Ranking All of the Empire Season 2 Premiere’s Celeb Cameos—From the Crazy to …

24 Sep 2015 | Author: | No comments yet »

Empire: season two, episode one – The Devils Are Here.

Spoiler alert: This blog details events in the second season of Empire, which airs at 9pm 23 September on Fox in the US; and goes out on 6 October on E4 in the UK Lee Daniels’ Empire, the Dynasty-esque, Shakespearean melodrama centered around patriarch and music mogul Lucious Lyon, his three sons and (of course) his wife Cookie, is back. Henson’s nomination because — hello — she’s amazing.) The increasing ratings over the first five episodes of season one last year broke a record that’s at least 23 years old.

The last time we saw that type of steady increase was in 1992. (Video via Fox / “Empire”) A lot of that has to do with the way co-creator Lee Daniels designed the show. The sartorial association is for good reason: when costume designer Paolo Nieddu outfitted Cookie for the Fox show’s first episode, he says, “I literally put her in animal print almost every single scene. . . . When we last saw the Lyons in a two-hour season finale, they were a grand mosaic of hot messes – dealing in murder, betrayal and plotting – which ended with Lucious’s arrest and middle son Jamal in control of the company. Hip-hop producer Swizz Beats, who is on the show’s music production team, makes the first of several celebrity cameos, setting the tone by asking: “Did you know there’re 1.68 million black men that are being held in mass incarceration in America’s prison system today? Now, though, she’s honing her [fashion] skills.” Cookie won’t ditch her sartorial signature entirely, though. “I’m kind of trickling it in,” Nieddu says of the animal print. “It’s in a handbag here, or a leopard shoe there. . . .

Lucious is still in jail, but pulling the puppet strings at his record label, where he made Jamal (Jussie Smollett) his successor after making peace with his homosexuality. Right now.” Backstage, rising rapper Hakeem Lyon is conflicted about performing at a concert in support of his incarcerated and “guilty” father, who is in federal jail facing murder charges for the death of Bunkie Williams, his longtime bodyguard and Cookie’s cousin. “We should be performing for the brother and sisters that are innocent,” says Hakeem, the youngest Lyon, freshly denied what he was groomed to believe his birthright: becoming head of Empire. It’s going to come in little waves, like a Where’s Waldo for me.” Unlike costume designers on other series, Nieddu doesn’t restrict each character to certain clothing colors with a wardrobe palette. Hakeem is already wary of Cookie’s plan to score investor Mimi Whiteman (Marisa Tomei) and a chunk of her millions to recapture Empire from Jamal, who is now proxy for Lucious.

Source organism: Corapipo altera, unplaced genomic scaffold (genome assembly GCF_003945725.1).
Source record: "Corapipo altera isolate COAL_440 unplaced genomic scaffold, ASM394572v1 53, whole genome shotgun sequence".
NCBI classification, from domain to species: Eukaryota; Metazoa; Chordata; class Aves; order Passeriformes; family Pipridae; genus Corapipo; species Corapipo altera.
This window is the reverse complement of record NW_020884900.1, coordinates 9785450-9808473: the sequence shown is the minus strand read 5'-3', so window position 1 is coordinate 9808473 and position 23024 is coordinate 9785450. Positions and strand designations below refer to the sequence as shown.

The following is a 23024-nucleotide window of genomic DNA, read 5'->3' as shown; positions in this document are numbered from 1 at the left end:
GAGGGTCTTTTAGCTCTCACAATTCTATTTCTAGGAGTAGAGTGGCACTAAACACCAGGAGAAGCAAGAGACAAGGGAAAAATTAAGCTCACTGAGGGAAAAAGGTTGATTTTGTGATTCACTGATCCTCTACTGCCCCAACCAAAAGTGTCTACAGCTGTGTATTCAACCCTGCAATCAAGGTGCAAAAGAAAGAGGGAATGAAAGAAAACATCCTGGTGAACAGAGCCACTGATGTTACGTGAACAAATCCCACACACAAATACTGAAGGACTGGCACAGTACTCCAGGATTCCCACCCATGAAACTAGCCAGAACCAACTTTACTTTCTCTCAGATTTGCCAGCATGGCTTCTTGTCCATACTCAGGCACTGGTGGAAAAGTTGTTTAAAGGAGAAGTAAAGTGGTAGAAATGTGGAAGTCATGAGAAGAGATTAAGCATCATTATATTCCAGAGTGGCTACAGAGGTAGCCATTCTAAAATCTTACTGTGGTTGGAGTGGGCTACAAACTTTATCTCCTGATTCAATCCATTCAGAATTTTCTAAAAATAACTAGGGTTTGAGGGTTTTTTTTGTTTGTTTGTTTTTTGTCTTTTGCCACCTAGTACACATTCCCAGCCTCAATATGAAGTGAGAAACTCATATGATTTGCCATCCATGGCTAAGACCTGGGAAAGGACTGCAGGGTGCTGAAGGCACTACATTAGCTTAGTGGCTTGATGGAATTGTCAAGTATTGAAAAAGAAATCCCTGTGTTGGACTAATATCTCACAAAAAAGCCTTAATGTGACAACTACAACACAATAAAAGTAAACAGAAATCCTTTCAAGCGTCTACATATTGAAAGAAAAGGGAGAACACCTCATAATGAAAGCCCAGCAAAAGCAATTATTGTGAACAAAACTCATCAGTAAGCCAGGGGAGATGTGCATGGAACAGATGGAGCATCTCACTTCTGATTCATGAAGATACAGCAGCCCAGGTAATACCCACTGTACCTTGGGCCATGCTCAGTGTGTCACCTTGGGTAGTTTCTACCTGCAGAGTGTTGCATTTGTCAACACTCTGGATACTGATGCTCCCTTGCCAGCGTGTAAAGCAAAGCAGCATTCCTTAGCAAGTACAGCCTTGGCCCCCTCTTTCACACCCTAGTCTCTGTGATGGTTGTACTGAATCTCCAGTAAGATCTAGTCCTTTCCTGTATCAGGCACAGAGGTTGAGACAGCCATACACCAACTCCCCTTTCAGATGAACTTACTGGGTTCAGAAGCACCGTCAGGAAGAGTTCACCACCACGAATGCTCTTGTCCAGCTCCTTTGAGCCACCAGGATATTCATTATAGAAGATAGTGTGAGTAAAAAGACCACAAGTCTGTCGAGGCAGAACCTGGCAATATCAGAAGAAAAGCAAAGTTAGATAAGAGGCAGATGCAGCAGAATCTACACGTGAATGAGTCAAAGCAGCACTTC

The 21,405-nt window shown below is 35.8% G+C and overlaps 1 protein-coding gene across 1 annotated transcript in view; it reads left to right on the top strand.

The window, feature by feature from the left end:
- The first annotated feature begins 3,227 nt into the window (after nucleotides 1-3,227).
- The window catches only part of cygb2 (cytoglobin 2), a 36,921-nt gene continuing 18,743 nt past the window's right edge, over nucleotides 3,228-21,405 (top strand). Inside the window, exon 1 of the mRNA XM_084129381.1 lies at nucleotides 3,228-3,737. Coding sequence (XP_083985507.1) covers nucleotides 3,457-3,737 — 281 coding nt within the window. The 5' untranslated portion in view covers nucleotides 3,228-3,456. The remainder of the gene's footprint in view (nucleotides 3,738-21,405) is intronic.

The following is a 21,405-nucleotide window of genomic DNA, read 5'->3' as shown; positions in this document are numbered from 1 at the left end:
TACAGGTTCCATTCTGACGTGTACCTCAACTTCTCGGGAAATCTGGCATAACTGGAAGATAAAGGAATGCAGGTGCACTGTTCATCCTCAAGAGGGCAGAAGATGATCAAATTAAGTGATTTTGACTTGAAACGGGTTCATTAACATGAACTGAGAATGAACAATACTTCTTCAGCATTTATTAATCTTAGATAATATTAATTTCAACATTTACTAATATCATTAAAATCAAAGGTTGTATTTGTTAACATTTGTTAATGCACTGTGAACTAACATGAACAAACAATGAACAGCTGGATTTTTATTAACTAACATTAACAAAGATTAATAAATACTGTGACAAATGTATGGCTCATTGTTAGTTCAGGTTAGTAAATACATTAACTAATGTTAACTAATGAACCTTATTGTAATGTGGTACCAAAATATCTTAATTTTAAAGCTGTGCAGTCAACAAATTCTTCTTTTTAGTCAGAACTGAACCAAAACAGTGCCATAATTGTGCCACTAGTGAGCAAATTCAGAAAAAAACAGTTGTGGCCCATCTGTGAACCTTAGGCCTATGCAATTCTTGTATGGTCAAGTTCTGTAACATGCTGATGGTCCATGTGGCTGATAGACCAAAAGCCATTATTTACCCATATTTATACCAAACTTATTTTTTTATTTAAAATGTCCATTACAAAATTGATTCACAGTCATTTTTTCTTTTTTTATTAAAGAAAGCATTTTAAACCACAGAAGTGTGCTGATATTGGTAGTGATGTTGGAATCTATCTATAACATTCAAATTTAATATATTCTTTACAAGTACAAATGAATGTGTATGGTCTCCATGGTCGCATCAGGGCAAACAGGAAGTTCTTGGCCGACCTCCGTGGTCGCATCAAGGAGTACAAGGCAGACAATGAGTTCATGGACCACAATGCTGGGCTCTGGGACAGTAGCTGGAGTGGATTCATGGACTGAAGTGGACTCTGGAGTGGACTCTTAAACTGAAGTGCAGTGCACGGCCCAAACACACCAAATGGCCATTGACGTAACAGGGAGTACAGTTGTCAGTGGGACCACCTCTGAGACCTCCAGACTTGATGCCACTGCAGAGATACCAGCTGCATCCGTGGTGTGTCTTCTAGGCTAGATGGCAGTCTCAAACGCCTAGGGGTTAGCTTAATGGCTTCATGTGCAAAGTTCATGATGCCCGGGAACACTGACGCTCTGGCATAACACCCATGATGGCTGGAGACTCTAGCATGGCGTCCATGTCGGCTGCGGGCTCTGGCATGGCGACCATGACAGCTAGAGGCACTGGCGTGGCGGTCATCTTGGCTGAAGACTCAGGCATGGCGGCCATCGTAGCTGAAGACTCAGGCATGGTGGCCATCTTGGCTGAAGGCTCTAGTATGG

Cookie basically took the crowd to church, delivering an impassioned sermon-like speech about the topic: “The American correctional system is built on the backs of our brothers, our fathers and our sons. Instead, he approaches the entertainment industry-set series like a stylist might—dressing his “clients” to face off on the red carpet with other superstars. “In my head, Cookie Lyon and Kim Kardashian both go the Grammys. So I’m not inspired by anyone’s fashion—although I did buy Cookie a pair of Pierre Hardy shoes that I saw Rihanna wearing—as much as I act as though I’m competing with Kim or Rihanna’s stylist. Things get interesting when the universe of Empire bleeds together with reality: quick cuts between the crowd, a caged gorilla and police in riot gear. It’s the most he’s seen of the majority of them — Cookie hasn’t yet visited him, but that pales in comparison to the years he refused to visit her during her prison bid.